Welcome to "The Long & Short of the Week Ahead", a production of Eurizon SLJ Capital that takes a look at the macro-economic themes of the week ahead and has been recorded for professional investors.
My name is Matt Jones, Head of Distribution for Eurizon SLJ Capital, and I'm joined by Neil Staines, Senior Portfolio Manager.
Welcome back, Neil. It's a new year and a new series, it's great to have you here with us again.
Thanks. Happy New Year to you.
And to you. So as we look into the week ahead and as we start with the first episode of the series, perhaps we we start a little bit sort of close too close to home with the UK before stretching our wings across key destinations. Perhaps you could outline your thoughts as you look into the week ahead?
Absolutely. Yeah. Thanks, Matt. First up it's likely to be a key week for the UK, not necessarily on the political front where we expect Mr.Johnson's COVID isolation and the wait for Sue Grey's Downing Street party report to likely minimise the debate. You know, as a small aside, on that front, it does not feel as if there is sufficient momentum within the Conservative Party to remove Johnson at this stage. More notable, perhaps no obvious candidate keen to challenge him at this uncertain time for the UK on many levels. But from an economic standpoint, however, it will be an active week for the UK.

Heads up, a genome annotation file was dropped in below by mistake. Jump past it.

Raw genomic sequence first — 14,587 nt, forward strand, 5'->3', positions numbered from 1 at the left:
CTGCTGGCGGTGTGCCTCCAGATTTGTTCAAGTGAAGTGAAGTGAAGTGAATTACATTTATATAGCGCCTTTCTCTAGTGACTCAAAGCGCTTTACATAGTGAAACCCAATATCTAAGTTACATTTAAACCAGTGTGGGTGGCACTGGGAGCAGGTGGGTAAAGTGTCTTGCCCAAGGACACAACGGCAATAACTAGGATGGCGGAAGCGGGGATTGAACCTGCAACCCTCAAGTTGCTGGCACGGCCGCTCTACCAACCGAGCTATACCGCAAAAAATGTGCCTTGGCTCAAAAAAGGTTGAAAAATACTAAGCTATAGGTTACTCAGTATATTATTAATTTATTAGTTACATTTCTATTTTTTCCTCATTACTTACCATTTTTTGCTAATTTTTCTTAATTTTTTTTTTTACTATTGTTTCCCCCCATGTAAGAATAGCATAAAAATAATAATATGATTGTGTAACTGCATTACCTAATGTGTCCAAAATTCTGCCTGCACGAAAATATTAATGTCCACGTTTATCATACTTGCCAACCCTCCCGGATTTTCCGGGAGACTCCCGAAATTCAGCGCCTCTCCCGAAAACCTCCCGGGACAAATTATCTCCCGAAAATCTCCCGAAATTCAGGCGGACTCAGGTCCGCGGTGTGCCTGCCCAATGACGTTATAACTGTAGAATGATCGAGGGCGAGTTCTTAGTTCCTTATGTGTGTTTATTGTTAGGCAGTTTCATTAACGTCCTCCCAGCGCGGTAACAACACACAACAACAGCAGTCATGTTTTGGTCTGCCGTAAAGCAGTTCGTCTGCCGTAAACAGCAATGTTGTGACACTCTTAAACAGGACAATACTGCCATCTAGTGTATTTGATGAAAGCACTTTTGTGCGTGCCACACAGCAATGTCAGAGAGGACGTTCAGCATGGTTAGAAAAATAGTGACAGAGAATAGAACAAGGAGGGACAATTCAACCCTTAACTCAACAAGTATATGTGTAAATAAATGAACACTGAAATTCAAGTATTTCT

On Tuesday, we get the employment reports from November, where there will be a keen focus on the unemployment rate that's expected to remain at 4.2 percent unchanged from October, and we get average weekly earnings estimated to continue to moderate on Wednesday. Headline CPI print, which is expected to tick up to 5.2 percent in December from November's 5.1 percent. That's still in letter-writing territory for the governor and then on Friday, retail sales activity. Now that's for December and rather more disappointingly on that front we're expecting down a half percent from a decent figure in November. Now these three releases will be key to the Bank of England's assessment of inflation, of the labour market and of an implied wage wage pressures and therefore of consumer activity more broadly. So that against the complicated backdrop of the Omicron restrictions. Markets expect a second hike in early February from the Bank of England, and these data releases will be key in framing that, so it's a big week for the UK.
Focus also shifts back towards Europe next week, and after the official warning at the end of this week that German GDP may have contracted in Q4, it sets a more cautious tone. High COVID cases or COVID rates likely continue to weigh on consumer activity, even if there are some signs of easing in manufacturing supply chain pressures. And we get the ZEW for January that will gauge the attainment of expectations of a broad bounce in economic sentiment into 2022 and ultimately economic activity. But the main focus is likely to be the minutes from the December ECB meeting. The December meeting delivered around a 90 billion euro effective uplift to the QE envelope in the transition from PEP to APP programmes with a transfer of some of the PEP flexibilities to the reinvestment programmes. This is likely a compromise between moving closer to normalisation with continued support for peripheral spreads. Now, the minutes will be watched closely for signs of divergence on the governing council and any explicit concerns from within. Markets will also be looking for further insight into governing council member views on the medium term inflation path crucial for future policy, especially when market pricing contains significant rate hikes over coming years.